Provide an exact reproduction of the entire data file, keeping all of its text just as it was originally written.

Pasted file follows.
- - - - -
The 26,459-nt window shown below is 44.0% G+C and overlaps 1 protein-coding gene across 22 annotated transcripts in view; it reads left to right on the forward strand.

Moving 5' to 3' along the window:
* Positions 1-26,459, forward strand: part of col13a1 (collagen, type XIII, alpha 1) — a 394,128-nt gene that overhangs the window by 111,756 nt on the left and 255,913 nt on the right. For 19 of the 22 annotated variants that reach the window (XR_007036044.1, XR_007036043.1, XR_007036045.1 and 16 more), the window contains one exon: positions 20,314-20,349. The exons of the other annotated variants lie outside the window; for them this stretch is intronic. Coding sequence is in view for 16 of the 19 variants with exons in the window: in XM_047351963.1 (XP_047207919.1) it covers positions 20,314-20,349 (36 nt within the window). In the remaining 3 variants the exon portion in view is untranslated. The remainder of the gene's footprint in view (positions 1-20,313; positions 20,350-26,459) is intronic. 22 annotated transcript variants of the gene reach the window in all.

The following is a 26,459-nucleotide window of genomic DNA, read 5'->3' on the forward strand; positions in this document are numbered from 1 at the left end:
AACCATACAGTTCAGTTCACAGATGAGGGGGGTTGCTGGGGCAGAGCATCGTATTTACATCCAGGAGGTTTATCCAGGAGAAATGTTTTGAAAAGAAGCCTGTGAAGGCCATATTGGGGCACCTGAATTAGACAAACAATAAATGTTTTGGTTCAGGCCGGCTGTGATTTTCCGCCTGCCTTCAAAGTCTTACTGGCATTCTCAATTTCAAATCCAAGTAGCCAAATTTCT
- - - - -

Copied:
The 26,459-nt window shown below is 44.0% G+C and overlaps 1 protein-coding gene across 22 annotated transcripts in view; it reads left to right on the forward strand.

Moving 5' to 3' along the window:
* Positions 1-26,459, forward strand: part of col13a1 (collagen, type XIII, alpha 1) — a 394,128-nt gene that overhangs the window by 111,756 nt on the left and 255,913 nt on the right. For 19 of the 22 annotated variants that reach the window (XR_007036044.1, XR_007036043.1, XR_007036045.1 and 16 more), the window contains one exon: positions 20,314-20,349. The exons of the other annotated variants lie outside the window; for them this stretch is intronic. Coding sequence is in view for 16 of the 19 variants with exons in the window: in XM_047351963.1 (XP_047207919.1) it covers positions 20,314-20,349 (36 nt within the window). In the remaining 3 variants the exon portion in view is untranslated. The remainder of the gene's footprint in view (positions 1-20,313; positions 20,350-26,459) is intronic. 22 annotated transcript variants of the gene reach the window in all.

The following is a 26,459-nucleotide window of genomic DNA, read 5'->3' on the forward strand; positions in this document are numbered from 1 at the left end:
AACCATACAGTTCAGTTCACAGATGAGGGGGGTTGCTGGGGCAGAGCATCGTATTTACATCCAGGAGGTTTATCCAGGAGAAATGTTTTGAAAAGAAGCCTGTGAAGGCCATATTGGGGCACCTGAATTAGACAAACAATAAATGTTTTGGTTCAGGCCGGCTGTGATTTTCCGCCTGCCTTCAAAGTCTTACTGGCATTCTCAATTTCAAATCCAAGTAGCCAAATTTCT